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December 2013 Archives

Ohio car chase damages cruisers, injures officers

An early-morning Dec. 13 car chase through Scioto County, Ohio, began when a patrol car pulled over a 27-year-old driver. As the officer was leaving the patrol car, the suspect hit the vehicle with his truck, disabling it before he drove off. Another trooper attempted to stop him, and the suspect crashed into that patrol car as well. As he did after the first crash, the suspect fled the scene.

MLB player said to have traumatic brain injury at time of suicide

Ohio fans of the late Major League Baseball star Ryan Freel may have heard that the former player suffered from a degenerative brain disease at the time of his December 2012 suicide. The traumatic brain injury syndrome known as chronic traumatic encephalopathy was not the sole reason Freel shot himself, but it was implied to be a factor in a report provided to the athlete's mother and stepfather by the Boston University Center for the Study of Traumatic Encephalopathy and Sports Legacy Institute. The report, which said that Freel was suffering from Stage II CTE when he died, was also presented to Major League Baseball officials.

2 killed in 2-vehicle accident

Ohio State Troopers suspect alcohol was involved in a two-vehicle accident that left two people dead in Ohio. According to troopers, the accident was the result of a 26-year-old driver who failed to stop at a stop sign. In addition to the two fatalities, two other people were reportedly injured in the crash. None of the occupants of either of the two vehicles had been wearing seat belts.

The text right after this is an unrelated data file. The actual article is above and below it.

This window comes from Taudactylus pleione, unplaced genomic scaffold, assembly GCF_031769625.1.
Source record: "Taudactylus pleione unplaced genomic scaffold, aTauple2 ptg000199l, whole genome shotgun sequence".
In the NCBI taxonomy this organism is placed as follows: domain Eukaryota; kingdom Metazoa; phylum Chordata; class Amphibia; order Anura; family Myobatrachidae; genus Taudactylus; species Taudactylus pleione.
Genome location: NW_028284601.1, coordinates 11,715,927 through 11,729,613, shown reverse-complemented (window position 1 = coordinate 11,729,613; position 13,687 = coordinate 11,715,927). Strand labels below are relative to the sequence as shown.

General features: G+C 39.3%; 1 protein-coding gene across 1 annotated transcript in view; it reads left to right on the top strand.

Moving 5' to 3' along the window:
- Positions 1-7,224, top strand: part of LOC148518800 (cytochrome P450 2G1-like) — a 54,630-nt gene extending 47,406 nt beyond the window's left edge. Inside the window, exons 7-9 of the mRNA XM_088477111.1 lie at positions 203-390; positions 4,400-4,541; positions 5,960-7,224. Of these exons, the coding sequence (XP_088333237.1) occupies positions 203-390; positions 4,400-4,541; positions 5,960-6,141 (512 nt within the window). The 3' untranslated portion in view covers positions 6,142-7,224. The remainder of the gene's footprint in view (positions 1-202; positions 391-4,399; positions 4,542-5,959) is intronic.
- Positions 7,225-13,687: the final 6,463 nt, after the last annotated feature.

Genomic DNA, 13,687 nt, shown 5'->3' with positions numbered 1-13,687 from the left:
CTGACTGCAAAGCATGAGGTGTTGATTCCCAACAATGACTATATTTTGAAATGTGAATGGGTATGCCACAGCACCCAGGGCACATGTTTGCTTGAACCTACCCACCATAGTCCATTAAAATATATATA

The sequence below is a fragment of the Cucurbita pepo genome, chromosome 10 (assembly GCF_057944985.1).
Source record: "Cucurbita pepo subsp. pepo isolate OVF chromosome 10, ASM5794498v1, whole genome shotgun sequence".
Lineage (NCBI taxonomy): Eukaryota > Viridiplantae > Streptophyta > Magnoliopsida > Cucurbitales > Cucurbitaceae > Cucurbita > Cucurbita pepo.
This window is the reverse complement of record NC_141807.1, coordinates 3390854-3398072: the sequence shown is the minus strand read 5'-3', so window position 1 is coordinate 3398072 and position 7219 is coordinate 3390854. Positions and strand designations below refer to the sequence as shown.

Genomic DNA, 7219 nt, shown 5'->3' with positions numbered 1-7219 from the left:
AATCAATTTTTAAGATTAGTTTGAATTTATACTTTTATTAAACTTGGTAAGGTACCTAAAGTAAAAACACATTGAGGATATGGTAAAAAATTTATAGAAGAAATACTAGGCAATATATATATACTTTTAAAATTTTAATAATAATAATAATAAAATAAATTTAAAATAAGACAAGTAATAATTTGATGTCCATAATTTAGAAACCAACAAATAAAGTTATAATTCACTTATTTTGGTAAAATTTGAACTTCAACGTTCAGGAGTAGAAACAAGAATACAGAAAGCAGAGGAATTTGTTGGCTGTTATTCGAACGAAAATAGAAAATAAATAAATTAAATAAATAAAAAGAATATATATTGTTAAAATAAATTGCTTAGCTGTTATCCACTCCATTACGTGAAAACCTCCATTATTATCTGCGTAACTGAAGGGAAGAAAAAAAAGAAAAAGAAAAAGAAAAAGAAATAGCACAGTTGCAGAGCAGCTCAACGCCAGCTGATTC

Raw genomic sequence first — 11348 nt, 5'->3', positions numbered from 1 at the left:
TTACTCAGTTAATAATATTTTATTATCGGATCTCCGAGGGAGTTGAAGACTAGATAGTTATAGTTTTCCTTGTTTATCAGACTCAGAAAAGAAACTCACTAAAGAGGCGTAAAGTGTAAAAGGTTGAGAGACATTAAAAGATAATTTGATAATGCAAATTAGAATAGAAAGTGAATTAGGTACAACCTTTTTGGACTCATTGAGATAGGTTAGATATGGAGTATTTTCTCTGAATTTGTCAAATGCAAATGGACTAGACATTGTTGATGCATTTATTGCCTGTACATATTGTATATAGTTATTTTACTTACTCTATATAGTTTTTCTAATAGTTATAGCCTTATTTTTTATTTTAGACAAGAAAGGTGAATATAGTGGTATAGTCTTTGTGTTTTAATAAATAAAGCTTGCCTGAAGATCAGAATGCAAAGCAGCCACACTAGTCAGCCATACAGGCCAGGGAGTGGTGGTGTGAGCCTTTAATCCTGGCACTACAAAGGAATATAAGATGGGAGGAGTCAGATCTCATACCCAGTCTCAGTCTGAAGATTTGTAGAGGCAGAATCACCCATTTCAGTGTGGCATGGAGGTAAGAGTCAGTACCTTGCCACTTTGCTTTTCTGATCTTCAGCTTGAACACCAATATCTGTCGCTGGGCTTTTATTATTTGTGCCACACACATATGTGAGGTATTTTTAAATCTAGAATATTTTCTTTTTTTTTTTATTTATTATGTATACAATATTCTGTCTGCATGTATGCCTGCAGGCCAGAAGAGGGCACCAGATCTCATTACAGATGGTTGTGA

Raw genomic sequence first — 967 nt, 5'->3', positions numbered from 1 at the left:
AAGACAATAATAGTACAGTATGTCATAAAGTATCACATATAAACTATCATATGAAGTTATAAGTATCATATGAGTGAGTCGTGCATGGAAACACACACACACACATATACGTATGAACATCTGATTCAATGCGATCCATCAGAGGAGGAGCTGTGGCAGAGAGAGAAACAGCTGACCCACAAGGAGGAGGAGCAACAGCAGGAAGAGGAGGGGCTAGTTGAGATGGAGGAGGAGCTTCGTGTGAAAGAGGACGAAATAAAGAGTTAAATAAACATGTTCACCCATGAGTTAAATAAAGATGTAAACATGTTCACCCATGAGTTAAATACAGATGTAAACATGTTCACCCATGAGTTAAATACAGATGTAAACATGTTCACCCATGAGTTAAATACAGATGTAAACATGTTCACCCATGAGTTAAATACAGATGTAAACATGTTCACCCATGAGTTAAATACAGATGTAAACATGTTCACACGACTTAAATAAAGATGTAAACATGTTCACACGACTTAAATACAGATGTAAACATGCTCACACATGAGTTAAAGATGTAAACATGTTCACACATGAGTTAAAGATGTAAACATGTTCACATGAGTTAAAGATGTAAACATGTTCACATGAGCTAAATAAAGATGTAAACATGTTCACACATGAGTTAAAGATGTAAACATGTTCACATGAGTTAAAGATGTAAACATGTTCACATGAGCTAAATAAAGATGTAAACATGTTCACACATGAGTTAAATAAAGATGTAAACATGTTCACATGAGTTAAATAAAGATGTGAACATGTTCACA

Doctors in Ohio silent on other physicians mistakes

A new report, Talking With Patients About Other Clinicians' Errors, in the New England Journal of Medicine discusses the frequency that doctors observe mistakes other practitioners make and their failure to disclose these errors. There are a variety of reasons that a doctor might not report a physician error, but the result of failing to do so is often bad for patients.

Reduced symptoms not end of brain injury recovery

For the parents, organizers and players of contact sports in Ohio, a series of studies on the long-term effects of mild concussion may raise doubts about previous thinking on the topic. When the symptoms of a traumatic brain injury disappear, many people with TBIs think that their brains have healed. Investigation of brain function following the end of symptoms has shown that this is not the case. In a separate peer-reviewed study appearing in the journal Pediatrics, researchers found that keeping young players off the football field longer following brain injury could have prevented some deaths.

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  • $6,700,000 for closed head brain injury of car passenger hit by a truck that failed to stop at a stop sign.
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